Another key institutional factor driving the rise of private wealth-to-income ratios is the gradual transfer from public wealth to private wealth. This is particularly spectacular in the case of China, where the share of public wealth in national wealth dropped from about 70% in 1978 to 35% by 2015, as shown in Figure 6.3. The corresponding rise of private property has important consequences for the levels and dynamics of inequality. Net public wealth has become negative in the United States, Japan and the United Kingdom, and is only slightly positive in Germany and France. This arguably limits government ability to redistribute income. The only exceptions to the general decline in public property are oil-rich countries with large public sovereign funds, such as Norway.

Figure 6.3. The decline of public property and the rise of sovereign funds
Share of public wealth in national wealth
Figure 6.3. The decline of public property and the rise of sovereign funds

Note: Share of net public wealth (public assets minus public debt) in net national wealth (private + public).

Source: China: Piketty, T., L. Yang and G. Zucman (2017), “Capital accumulation, private property and rising inequality in China 1978-2015”, WID.world Working Paper, No. 2017/6; other countries: Piketty, T. and G. Zucman (2014), “Capital is back: Wealth-income ratios in rich countries, 1700-2010”, The Quarterly Journal of Economics, Vol. 129(3), pp. 1255-1310, and WID.world updates.

 StatLink http://dx.doi.org/10.1787/888933839715

6.3.3. Wealth inequality dynamics: The United States, China, France and the United Kingdom

Finally, we present findings on wealth inequality in Figure 6.4. We stress that currently available statistics on the distribution of wealth are highly imperfect. More transparency and better access to administrative and banking data sources are sorely needed if we want to gain knowledge of the underlying evolutions. In WID.world, we combine different sources and methods to reach robust conclusions: the income capitalisation method (using income tax returns), the estate multiplier method (using inheritance and estate tax returns), wealth surveys, national accounts and “rich lists”. Nevertheless, our series should still be viewed as imperfect, provisional, and subject to revision. We provide full access to our data files and computer codes so that everybody can use them and contribute to improving the data collection.12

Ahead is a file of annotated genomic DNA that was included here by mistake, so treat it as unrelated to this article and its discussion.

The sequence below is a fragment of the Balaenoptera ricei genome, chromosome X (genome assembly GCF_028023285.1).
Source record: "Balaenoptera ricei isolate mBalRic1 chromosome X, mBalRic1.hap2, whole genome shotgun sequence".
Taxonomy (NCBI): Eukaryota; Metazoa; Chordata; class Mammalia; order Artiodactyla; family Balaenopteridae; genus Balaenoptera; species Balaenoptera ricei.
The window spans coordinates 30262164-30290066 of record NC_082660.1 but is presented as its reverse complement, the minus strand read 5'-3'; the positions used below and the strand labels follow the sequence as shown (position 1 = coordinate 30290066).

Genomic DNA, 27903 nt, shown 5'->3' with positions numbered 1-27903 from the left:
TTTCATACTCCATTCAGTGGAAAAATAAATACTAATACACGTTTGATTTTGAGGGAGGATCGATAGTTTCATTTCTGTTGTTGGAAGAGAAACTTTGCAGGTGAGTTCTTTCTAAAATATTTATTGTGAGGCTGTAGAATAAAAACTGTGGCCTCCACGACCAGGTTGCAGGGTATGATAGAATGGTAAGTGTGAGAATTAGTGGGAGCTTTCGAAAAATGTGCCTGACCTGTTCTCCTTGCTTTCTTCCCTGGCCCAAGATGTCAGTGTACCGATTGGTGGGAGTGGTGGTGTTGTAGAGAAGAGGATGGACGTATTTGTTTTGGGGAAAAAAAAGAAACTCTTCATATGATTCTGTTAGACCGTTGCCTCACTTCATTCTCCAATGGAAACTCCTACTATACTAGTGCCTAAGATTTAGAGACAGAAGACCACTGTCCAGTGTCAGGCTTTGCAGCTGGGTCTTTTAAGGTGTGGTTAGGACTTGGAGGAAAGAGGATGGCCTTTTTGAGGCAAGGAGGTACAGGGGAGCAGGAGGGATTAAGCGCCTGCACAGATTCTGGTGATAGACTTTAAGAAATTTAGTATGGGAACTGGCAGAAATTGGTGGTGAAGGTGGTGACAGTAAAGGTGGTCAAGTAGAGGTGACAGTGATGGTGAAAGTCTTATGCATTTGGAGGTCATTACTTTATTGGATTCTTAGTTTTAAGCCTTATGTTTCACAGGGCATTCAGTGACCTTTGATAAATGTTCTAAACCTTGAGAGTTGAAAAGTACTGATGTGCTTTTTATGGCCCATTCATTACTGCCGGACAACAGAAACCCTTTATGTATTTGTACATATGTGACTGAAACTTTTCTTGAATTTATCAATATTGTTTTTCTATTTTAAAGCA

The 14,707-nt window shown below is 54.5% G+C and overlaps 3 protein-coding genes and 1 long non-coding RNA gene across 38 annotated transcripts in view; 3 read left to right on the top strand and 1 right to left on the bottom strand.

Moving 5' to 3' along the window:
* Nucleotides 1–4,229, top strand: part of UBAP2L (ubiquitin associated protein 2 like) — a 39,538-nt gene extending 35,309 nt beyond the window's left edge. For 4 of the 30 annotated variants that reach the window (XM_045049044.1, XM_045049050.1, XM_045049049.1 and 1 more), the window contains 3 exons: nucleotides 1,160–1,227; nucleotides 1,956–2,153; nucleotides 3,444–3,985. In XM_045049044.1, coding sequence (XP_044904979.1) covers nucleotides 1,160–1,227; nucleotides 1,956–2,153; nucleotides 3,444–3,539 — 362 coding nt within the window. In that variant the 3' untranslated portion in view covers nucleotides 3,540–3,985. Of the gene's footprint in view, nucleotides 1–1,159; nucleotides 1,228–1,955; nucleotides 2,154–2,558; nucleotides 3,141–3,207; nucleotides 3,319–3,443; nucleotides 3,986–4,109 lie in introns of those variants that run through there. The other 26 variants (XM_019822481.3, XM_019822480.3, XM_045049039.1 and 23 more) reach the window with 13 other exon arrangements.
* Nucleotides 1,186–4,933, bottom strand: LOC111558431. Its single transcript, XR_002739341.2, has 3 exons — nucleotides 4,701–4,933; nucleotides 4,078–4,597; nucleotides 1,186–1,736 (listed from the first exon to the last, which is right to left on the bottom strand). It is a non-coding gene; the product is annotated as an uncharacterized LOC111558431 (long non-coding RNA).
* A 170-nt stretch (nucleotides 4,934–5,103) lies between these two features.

Figure 6.4. Top 1% wealth share in China, the United States, France and the United Kingdom, 1890-2015
Figure 6.4. Top 1% wealth share in China, the United States, France and the United Kingdom, 1890-2015

Note: Distribution of net personal wealth among adults. Corrected estimates (combining survey, fiscal, wealth and national accounts data). For China, US and France, equal-split-adult series (wealth of married couples divided by two); for UK, adult series.

Source: US: Saez, E. and G. Zucman (2016), “Wealth inequality in the United States since 1913: Evidence from capitalized income tax data”, The Quarterly Journal of Economics, Vol. 131(2), pp. 519-578; UK: Alvaredo, F., A.B. Atkinson and S. Morelli (2018), “Top wealth shares in the UK over more than a century”, forthcoming, The Journal of Public Economics and Alvaredo, F., A.B. Atkinson and S. Morelli (2017), “Top wealth shares in the UK over more than a century”, CEPR Discussion Paper, No. 11759; France: Garbinti, B., J. Goupille-Lebret and T. Piketty (2016), “Accounting for wealth inequality dynamics: Methods, estimates and simulations for France (1800-2014)”, WID.world Working Paper, No. 2016/5; China: Piketty, T., L. Yang and G. Zucman (2017), “Capital accumulation, private property and rising inequality in China 1978-2015”, WID.world Working Paper, No. 2017/6.

 StatLink http://dx.doi.org/10.1787/888933839734